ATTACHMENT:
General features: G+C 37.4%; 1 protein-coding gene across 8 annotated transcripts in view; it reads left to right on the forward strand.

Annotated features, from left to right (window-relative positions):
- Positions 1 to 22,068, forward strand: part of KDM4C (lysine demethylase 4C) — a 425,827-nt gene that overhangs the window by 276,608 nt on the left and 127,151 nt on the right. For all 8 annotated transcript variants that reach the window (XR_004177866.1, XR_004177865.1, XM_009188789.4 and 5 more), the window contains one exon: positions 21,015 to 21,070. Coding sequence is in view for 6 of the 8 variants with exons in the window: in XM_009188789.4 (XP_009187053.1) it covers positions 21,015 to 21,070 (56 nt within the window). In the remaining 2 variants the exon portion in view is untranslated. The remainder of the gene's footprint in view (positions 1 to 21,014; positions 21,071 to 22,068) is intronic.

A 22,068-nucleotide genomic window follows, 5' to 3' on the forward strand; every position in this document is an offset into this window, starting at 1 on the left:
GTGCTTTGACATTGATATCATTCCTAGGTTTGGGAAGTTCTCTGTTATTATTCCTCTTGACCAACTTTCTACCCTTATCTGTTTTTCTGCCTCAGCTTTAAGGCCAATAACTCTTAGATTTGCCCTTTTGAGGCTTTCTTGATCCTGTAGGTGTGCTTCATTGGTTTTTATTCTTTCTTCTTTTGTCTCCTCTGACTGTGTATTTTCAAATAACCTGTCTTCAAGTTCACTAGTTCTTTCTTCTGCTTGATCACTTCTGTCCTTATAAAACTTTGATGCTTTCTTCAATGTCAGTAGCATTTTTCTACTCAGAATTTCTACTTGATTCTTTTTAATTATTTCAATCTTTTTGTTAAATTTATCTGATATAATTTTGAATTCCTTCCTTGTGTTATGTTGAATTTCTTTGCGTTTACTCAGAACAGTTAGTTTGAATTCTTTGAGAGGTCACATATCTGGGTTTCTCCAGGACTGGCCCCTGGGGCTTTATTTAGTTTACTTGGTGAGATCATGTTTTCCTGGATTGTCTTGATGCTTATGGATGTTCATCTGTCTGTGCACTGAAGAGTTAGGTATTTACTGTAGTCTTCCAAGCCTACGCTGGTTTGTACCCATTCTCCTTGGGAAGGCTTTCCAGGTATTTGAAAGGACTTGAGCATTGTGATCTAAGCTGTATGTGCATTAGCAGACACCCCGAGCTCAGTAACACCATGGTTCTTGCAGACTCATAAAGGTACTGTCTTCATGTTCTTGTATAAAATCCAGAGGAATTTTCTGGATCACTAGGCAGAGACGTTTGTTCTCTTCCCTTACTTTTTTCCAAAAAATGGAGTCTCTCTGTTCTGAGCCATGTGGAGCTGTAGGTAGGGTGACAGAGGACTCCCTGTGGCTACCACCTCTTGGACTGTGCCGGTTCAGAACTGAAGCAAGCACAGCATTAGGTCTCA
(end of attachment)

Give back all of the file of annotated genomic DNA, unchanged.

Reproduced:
General features: G+C 37.4%; 1 protein-coding gene across 8 annotated transcripts in view; it reads left to right on the forward strand.

Annotated features, from left to right (window-relative positions):
- Positions 1 to 22,068, forward strand: part of KDM4C (lysine demethylase 4C) — a 425,827-nt gene that overhangs the window by 276,608 nt on the left and 127,151 nt on the right. For all 8 annotated transcript variants that reach the window (XR_004177866.1, XR_004177865.1, XM_009188789.4 and 5 more), the window contains one exon: positions 21,015 to 21,070. Coding sequence is in view for 6 of the 8 variants with exons in the window: in XM_009188789.4 (XP_009187053.1) it covers positions 21,015 to 21,070 (56 nt within the window). In the remaining 2 variants the exon portion in view is untranslated. The remainder of the gene's footprint in view (positions 1 to 21,014; positions 21,071 to 22,068) is intronic.

A 22,068-nucleotide genomic window follows, 5' to 3' on the forward strand; every position in this document is an offset into this window, starting at 1 on the left:
GTGCTTTGACATTGATATCATTCCTAGGTTTGGGAAGTTCTCTGTTATTATTCCTCTTGACCAACTTTCTACCCTTATCTGTTTTTCTGCCTCAGCTTTAAGGCCAATAACTCTTAGATTTGCCCTTTTGAGGCTTTCTTGATCCTGTAGGTGTGCTTCATTGGTTTTTATTCTTTCTTCTTTTGTCTCCTCTGACTGTGTATTTTCAAATAACCTGTCTTCAAGTTCACTAGTTCTTTCTTCTGCTTGATCACTTCTGTCCTTATAAAACTTTGATGCTTTCTTCAATGTCAGTAGCATTTTTCTACTCAGAATTTCTACTTGATTCTTTTTAATTATTTCAATCTTTTTGTTAAATTTATCTGATATAATTTTGAATTCCTTCCTTGTGTTATGTTGAATTTCTTTGCGTTTACTCAGAACAGTTAGTTTGAATTCTTTGAGAGGTCACATATCTGGGTTTCTCCAGGACTGGCCCCTGGGGCTTTATTTAGTTTACTTGGTGAGATCATGTTTTCCTGGATTGTCTTGATGCTTATGGATGTTCATCTGTCTGTGCACTGAAGAGTTAGGTATTTACTGTAGTCTTCCAAGCCTACGCTGGTTTGTACCCATTCTCCTTGGGAAGGCTTTCCAGGTATTTGAAAGGACTTGAGCATTGTGATCTAAGCTGTATGTGCATTAGCAGACACCCCGAGCTCAGTAACACCATGGTTCTTGCAGACTCATAAAGGTACTGTCTTCATGTTCTTGTATAAAATCCAGAGGAATTTTCTGGATCACTAGGCAGAGACGTTTGTTCTCTTCCCTTACTTTTTTCCAAAAAATGGAGTCTCTCTGTTCTGAGCCATGTGGAGCTGTAGGTAGGGTGACAGAGGACTCCCTGTGGCTACCACCTCTTGGACTGTGCCGGTTCAGAACTGAAGCAAGCACAGCATTAGGTCTCA